Treatments for childhood anaplastic large cell lymphoma

The following are treatment options for childhood anaplastic large cell lymphoma (ALCL). The healthcare team will suggest treatments based on your child’s health and specific information about the lymphoma. Treatments are often based on the stage.

Treatments for newly diagnosed childhood anaplastic large cell lymphoma

The main treatment for newly diagnosed childhood ALCL is chemotherapy.

Chemotherapy

Chemotherapy is the main treatment for childhood ALCL. Most children receive chemotherapy for 3 to 5 months, but in some treatment centres it may be given for a longer period.

Chemotherapy drugs are given in different combinations based on different treatment plans (protocols). The most common chemotherapy drugs used in combinations for ALCL are:

  • doxorubicin (Adriamycin)
  • cyclophosphamide (Procytox)
  • vincristine (Oncovin)
  • prednisone
  • methotrexate
  • mercaptopurine (Purinethol)
  • cytarabine (Cytosar)
  • dexamethasone (Decadron, Dexasone)
  • etoposide (Vepesid, VP-16)
  • ifosfamide (Ifex)
  • leucovorin (folinic acid)
  • hydrocortisone
  • vinblastine
  • daunorubicin (Cerubidine, daunomycin)
  • asparaginase (Kidrolase)
  • thioguanine (Lanvis)

Intrathecal chemotherapy may be given to prevent spread of ALCL to the brain and spinal cord (called the central nervous system, or CNS) or to treat ALCL that has spread to the CNS. This means that the drugs are given directly into the cerebrospinal fluid (CSF) around the brain and spinal cord. Intrathecal chemotherapy can include 1 to 3 of the following drugs:

  • methotrexate
  • cytarabine
  • hydrocortisone

Treatments for cutaneous anaplastic large cell lymphoma

Sometimes childhood ALCL develops only in the skin. This is called cutaneous ALCL. It may be treated with surgery, radiation therapy or both. Sometimes chemotherapy with low-dose methotrexate is also given.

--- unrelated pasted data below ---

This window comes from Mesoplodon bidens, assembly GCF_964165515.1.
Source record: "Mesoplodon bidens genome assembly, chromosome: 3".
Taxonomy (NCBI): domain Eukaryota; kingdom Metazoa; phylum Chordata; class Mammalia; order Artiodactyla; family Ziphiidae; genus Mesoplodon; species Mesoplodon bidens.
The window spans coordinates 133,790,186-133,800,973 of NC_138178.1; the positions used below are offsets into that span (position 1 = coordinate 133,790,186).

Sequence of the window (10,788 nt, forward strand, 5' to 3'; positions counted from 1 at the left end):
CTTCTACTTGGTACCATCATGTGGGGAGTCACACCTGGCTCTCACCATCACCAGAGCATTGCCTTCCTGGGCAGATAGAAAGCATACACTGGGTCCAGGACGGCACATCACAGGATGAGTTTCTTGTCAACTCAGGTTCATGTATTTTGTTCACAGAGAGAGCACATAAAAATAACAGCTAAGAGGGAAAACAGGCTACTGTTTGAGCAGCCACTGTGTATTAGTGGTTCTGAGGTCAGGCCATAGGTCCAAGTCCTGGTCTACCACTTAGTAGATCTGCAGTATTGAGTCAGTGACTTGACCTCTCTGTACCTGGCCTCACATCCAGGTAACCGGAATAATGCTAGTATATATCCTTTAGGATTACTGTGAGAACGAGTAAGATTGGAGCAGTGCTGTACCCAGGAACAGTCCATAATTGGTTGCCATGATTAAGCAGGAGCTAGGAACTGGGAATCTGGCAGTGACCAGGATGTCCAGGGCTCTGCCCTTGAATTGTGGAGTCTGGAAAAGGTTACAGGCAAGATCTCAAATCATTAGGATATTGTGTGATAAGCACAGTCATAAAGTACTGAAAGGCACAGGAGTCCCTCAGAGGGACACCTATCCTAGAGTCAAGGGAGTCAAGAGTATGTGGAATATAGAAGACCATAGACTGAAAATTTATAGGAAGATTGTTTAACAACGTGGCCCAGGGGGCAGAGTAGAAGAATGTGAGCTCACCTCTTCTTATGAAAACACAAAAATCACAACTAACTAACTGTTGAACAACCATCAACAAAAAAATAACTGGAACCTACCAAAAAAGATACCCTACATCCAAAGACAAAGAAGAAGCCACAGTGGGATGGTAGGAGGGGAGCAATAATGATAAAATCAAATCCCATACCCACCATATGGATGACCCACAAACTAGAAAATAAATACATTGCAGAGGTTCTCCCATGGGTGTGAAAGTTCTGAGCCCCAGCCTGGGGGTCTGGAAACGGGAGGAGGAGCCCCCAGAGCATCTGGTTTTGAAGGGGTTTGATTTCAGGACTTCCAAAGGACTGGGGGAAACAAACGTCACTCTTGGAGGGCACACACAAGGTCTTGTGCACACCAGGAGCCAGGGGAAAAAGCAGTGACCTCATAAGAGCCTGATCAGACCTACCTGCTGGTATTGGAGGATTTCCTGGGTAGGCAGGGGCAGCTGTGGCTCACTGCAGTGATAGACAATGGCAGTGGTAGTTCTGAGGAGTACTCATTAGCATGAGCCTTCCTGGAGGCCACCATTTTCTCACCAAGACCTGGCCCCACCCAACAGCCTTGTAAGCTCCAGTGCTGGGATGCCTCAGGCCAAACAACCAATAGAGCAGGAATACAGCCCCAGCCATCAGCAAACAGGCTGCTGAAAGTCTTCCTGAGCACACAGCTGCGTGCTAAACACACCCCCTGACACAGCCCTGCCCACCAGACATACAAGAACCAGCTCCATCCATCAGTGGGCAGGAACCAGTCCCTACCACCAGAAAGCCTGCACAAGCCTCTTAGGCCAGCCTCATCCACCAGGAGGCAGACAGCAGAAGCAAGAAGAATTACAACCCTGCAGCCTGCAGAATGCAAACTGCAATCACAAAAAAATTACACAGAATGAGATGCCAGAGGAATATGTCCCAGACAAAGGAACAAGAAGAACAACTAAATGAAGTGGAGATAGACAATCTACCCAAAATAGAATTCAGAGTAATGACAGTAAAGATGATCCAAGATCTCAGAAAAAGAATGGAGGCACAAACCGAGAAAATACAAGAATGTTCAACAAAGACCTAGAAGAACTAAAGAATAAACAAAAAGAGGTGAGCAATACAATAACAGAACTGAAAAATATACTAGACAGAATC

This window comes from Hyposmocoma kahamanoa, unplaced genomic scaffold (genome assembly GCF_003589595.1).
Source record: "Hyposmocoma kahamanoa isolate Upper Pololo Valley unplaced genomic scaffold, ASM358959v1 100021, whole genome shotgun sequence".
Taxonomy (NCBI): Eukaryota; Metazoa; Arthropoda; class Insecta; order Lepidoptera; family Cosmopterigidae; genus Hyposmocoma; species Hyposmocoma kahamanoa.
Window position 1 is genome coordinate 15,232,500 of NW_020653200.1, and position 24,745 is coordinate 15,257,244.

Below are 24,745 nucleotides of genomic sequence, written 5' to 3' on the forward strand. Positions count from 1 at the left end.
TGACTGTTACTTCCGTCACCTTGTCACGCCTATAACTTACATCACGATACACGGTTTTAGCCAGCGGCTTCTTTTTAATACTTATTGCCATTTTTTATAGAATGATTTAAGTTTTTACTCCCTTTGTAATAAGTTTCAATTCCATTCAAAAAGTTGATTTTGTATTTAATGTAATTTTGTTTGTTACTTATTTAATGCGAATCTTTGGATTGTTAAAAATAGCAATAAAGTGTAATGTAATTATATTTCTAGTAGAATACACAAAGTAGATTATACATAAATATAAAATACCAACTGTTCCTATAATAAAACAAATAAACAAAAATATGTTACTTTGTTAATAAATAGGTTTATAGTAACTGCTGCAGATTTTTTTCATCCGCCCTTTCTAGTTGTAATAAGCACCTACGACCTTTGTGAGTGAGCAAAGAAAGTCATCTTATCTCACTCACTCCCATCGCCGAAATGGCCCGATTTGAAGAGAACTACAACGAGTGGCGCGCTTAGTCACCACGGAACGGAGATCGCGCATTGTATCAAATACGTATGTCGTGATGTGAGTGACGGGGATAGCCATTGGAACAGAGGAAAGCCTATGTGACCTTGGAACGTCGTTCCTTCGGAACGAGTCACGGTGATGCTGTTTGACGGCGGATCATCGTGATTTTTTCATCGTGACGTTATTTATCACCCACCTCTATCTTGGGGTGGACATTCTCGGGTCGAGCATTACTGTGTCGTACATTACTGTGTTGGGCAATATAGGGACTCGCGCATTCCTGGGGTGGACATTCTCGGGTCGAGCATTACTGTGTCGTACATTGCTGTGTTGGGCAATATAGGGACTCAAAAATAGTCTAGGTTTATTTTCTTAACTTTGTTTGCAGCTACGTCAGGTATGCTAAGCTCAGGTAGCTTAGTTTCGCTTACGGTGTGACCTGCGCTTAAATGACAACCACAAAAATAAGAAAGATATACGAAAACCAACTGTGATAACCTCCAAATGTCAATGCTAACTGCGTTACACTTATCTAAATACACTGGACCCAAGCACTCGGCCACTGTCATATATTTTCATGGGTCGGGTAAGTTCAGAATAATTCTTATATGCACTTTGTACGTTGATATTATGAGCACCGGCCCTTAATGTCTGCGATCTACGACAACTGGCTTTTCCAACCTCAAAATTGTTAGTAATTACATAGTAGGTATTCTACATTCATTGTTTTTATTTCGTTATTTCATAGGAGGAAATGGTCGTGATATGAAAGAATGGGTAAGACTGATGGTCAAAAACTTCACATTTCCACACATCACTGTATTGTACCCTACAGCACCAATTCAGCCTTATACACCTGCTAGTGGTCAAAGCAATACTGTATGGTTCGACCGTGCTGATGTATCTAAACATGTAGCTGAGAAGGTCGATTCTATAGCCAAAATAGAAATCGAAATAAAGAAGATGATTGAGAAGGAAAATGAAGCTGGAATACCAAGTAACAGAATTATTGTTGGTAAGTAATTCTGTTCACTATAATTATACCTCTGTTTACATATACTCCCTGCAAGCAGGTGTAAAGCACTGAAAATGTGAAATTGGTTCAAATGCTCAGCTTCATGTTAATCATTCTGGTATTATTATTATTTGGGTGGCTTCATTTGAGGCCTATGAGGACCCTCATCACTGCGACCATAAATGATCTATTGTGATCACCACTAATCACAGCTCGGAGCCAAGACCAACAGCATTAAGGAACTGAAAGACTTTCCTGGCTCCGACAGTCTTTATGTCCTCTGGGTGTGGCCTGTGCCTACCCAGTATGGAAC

Treatments for recurrent childhood anaplastic large cell lymphoma

Treatments for recurrent (relapsed) childhood ALCL may include more intense chemotherapy, targeted therapy or an allogeneic or autologous stem cell transplant.

Chemotherapy drugs and combinations used for recurrent ALCL include:

  • ifosfamide, carboplatin (Paraplatin, Paraplatin AQ) and etoposide
  • vinblastine
  • crizotinib (Xalkori)
  • ceritinib (Zykadia)
  • brentuximab vedotin (Adcetris)

Clinical trials

Children with cancer may be treated in a clinical trial. Clinical trials look at new ways to prevent, find and treat cancer. Find out more about clinical trials.

Expert review and references

  • Allen CE, Kamdar KY, Bollard CM, Gross TG . Malignant non-Hodgkin lymphomas in children. Pizzo PA & Poplack DG (eds.). Principles and Practice of Pediatric Oncology. 7th ed. Philadelphia: Wolters Kluwer; 2016: 23: 587-603.
  • American Cancer Society. Treating Non-Hodgkin Lymphoma in Children. 2017.
  • Gross TG & Perkins SL . Malignant non-Hodgkin lymphomas in children. Pizzo, P. A. & Poplack, D. G. (Eds.). Principles and Practice of Pediatric Oncology. 6th ed. Philadelphia: Lippincott Williams & Wilkins; 2011: 23:pp. 663-682.
  • Johnston JM. Pediatric Non-Hodgkin Lymphoma Treatment and Management. 2018.
  • National Cancer Institute. Childhood Non-Hodgkin Lymphoma Treatment (PDQ®) Patient Version. 2018.
  • National Cancer Institute. Childhood Non-Hodgkin Lymphoma Treatment (PDQ®) Health Professional Version. 2018.
  • Truong TH, Weitzman, S, Arceci RJ . Non-Hodgkin lymphoma of childhood. Wiernik PH, Goldman JM, Dutcher JP & Kyle RA (eds.). Neoplastic Diseases of the Blood. 5th ed. Springer; 2013: 48: pp. 1049-1072.
  • Woods D, McDonald, L . Non-Hodgkin lymphoma. Baggott C, Fochtman D, Foley GV & Patterson Kelly, K (eds.). Nursing Care of Children and Adolescents with Cancer. 4rd ed. APHON; 2011: 29: pp. 1023-1037.